Bruce Deitrick Price has a great article on the plight of modern poetry that I thought readers here might find interesting. He makes many of the same points I made in the post entitled the Like Everything Else It Destroys, the Left Murdered Art. Price's post is entitled The Plight of Poetry. Price writes with a clarity and a lucidity that I can only hope for, and of course, he is correct. A few quotes should give you the flavor, and I hope, encourage you to check out his blog:
Quick, name a famous living poet. I bet that 99.99% of Americans can’t do this. When I was a boy, they actually interrupted pop music on the radio to say that T. S. Eliot had died. Can you imagine this today? Once the lusty Queen of the arts, Poetry now seems dithering and irrelevant. What happened??I will save you looking up when T. S. Eliot died by just telling you he died in 1965.
Fifty years ago we still had great and greatly famous poets. But after World War II, the universities swelled in number and size, and professors swelled with ambition. Poetry got kidnapped by publish-or-perish careerists (because universities count poems as “scholarly publications”). MFA programs claiming to teach the “craft” of poetry--never mind that it’s an art--sprouted like mushrooms. Dozens of little magazines, subsidized by university budgets and infused by academic hauteur, claimed to present true poetry. A small group (were there even a thousand of these people?) wrote, published, reviewed, praised, and gave awards to each other’s poems, all the while sniffing disdain at anything from outside their circle.Robert Frost was also still alive when I was a student. William Carlos Williams, Wallace Stevens, and others were still alive, or recently deceased. Only a generation earlier, they had known in a similar way Alfred Lord Tennyson, the Brownings, Ezea Pound, and Walt Whitman, to name a few.
The great poets did not feel the need to reference other poets. Indeed, I suspect the modern habit of referencing other poets is to show that the writer of such poetry has read and studied these other poets. It is like a song about music; nice, but insipid. But poetry wasn't always an effete and obscure affair, and didn't always mumble like a bad actor with poor enunciation. Time was when poems, sang of great victories, and bitter defeats, of otherworldly loves, and star crossed lovers. In short, poems, great poems inspired great thoughts:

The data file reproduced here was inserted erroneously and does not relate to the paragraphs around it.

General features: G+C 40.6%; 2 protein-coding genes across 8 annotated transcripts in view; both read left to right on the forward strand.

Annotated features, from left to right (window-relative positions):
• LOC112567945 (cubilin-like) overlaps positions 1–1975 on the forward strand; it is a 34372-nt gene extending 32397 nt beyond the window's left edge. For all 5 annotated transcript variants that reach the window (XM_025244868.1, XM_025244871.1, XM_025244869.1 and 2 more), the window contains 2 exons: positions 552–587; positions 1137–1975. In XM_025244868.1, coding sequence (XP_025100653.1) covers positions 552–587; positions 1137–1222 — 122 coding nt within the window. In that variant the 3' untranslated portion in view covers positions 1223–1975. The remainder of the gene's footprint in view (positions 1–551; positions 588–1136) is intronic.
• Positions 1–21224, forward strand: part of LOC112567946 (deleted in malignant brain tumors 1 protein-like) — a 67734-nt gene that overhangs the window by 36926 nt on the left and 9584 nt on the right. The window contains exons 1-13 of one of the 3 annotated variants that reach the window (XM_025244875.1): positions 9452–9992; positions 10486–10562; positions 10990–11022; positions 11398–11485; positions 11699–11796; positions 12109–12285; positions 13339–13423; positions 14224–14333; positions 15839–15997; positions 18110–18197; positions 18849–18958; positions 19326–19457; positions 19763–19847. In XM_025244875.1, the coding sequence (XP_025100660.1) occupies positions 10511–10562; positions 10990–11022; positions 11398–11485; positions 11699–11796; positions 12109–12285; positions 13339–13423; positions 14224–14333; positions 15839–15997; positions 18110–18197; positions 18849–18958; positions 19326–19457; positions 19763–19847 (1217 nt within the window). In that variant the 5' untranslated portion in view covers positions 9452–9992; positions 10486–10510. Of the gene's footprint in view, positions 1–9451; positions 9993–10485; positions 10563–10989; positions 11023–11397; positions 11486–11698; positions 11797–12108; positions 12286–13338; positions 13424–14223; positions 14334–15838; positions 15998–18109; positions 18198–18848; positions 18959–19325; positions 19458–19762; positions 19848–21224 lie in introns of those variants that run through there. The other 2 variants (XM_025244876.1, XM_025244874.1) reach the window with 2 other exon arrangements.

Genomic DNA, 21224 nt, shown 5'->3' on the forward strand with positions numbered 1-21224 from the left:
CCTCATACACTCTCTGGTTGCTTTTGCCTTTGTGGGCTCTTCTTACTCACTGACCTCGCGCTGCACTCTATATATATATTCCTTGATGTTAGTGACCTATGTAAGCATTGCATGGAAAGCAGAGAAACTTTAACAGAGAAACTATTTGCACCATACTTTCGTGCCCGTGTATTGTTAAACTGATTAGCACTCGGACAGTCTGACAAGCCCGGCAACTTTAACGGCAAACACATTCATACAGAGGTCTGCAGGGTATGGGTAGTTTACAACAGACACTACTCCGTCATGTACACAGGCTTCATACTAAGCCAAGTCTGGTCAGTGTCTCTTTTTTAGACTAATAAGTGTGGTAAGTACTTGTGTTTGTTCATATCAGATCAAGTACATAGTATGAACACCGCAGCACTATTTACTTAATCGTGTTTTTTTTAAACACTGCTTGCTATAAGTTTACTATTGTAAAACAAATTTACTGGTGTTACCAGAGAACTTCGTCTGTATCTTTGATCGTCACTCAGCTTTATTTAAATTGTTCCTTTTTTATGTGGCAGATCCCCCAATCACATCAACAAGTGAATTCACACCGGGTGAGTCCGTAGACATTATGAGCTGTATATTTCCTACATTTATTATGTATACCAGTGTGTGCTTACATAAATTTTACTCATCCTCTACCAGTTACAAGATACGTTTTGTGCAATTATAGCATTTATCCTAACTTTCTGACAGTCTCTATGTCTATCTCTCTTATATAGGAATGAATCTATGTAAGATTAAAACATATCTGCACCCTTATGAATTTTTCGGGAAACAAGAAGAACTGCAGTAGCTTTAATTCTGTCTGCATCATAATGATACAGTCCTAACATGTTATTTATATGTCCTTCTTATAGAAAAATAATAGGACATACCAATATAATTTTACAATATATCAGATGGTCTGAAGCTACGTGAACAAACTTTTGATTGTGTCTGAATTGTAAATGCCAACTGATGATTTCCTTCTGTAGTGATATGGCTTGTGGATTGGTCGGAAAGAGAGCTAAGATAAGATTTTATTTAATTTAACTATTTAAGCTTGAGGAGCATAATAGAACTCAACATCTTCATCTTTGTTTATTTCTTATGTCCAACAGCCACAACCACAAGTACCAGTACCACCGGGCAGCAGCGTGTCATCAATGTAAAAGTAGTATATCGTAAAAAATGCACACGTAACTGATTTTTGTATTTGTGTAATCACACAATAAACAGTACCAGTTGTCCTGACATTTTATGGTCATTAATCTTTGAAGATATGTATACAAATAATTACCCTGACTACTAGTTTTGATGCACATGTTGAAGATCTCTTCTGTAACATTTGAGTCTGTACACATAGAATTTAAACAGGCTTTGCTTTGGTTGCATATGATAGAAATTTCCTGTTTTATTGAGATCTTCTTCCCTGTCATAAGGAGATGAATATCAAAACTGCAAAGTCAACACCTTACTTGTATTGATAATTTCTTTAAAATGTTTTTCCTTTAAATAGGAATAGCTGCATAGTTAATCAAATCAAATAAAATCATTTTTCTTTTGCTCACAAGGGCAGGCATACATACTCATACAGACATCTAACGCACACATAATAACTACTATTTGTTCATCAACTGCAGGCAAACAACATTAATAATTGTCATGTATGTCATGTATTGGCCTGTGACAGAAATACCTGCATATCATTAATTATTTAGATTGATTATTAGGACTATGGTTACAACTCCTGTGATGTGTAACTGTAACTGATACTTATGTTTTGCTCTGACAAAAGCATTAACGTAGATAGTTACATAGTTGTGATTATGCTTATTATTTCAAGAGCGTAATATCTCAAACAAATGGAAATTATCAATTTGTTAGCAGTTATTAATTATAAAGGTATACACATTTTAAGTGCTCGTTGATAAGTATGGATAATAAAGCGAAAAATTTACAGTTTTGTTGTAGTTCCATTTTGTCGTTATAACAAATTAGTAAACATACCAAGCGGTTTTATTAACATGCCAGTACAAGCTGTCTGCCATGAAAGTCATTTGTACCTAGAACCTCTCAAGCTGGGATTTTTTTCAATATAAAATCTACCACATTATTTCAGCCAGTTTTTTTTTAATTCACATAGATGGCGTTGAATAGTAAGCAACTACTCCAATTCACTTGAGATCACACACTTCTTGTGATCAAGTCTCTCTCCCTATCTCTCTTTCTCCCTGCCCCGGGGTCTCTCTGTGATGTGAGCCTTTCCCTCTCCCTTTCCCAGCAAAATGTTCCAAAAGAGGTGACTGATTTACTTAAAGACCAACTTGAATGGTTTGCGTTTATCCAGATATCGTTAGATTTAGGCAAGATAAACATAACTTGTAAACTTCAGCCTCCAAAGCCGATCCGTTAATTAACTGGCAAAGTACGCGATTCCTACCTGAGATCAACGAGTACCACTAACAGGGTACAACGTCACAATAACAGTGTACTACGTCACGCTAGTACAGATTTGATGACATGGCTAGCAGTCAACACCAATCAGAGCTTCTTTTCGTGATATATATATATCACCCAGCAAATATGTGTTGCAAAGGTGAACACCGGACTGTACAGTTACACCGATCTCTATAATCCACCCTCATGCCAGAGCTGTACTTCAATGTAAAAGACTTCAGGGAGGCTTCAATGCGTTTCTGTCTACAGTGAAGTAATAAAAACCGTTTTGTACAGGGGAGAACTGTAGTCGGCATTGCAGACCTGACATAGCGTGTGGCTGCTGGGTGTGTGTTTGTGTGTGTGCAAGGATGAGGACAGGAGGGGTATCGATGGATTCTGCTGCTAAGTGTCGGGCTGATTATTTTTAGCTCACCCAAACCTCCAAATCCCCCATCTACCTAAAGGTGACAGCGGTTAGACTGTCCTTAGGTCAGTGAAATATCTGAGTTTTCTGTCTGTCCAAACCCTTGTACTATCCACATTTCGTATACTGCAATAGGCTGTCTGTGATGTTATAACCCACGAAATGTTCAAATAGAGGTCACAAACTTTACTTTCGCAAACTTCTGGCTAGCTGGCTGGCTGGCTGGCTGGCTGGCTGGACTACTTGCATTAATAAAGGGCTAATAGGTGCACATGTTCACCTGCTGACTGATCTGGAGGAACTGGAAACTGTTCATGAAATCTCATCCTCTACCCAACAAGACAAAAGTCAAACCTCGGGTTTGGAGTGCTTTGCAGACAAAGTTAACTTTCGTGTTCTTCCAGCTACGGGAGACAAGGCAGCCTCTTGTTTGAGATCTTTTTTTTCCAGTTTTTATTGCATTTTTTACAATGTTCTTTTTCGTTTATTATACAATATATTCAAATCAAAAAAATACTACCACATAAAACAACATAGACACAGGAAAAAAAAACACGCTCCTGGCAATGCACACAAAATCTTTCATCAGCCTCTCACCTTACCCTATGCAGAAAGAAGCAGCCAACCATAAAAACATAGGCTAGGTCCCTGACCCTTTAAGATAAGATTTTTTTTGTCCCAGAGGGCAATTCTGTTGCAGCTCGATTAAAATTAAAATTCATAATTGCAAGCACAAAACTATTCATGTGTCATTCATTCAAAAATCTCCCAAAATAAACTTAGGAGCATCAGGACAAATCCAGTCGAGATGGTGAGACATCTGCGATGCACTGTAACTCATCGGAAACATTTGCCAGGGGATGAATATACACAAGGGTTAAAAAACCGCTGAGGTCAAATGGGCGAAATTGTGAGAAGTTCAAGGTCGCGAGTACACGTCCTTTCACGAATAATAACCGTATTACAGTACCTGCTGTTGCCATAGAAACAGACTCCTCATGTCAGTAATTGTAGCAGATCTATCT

Whereas McPoetry is usually tired and gauzy, great poetry is typically energetic and lucid. Opaque poetry? Unless it’s at the level of Ezra Pound and Wallace Stevens, let’s not go there. (Billy Collins, a poet laureate, crafts his poems so they can be understood on a first reading; you can guess that McPoets hate this guy.) The language of great poems is generally intriguing on its own; but typically you fall through the language into the story or epiphany. No story or epiphany? Why write? And great poetry almost always gives you a grin or a chill, a sigh or a shudder. They’re emotional. McPoems tend to murmur faintly.
Who today writes with vigor and emotion? Our songwriters may be the exemplars. One of the pleasures of being in a Karaoke bar is to really study the lyrics on the screens, study them as if they are great poetry. Some are. You just know, if they published a book of Recent Poetry That Actually Made Somebody’s Heart Beat Faster, most of it would be by the Beatles and 50 other rock and rollers, Tin Pan Alley wordsmiths, blues and country singers, rappers, and other outcasts.One finds better writing in a Limerick than in much of modern poetry. At least a Limerick evokes an honest belly laugh.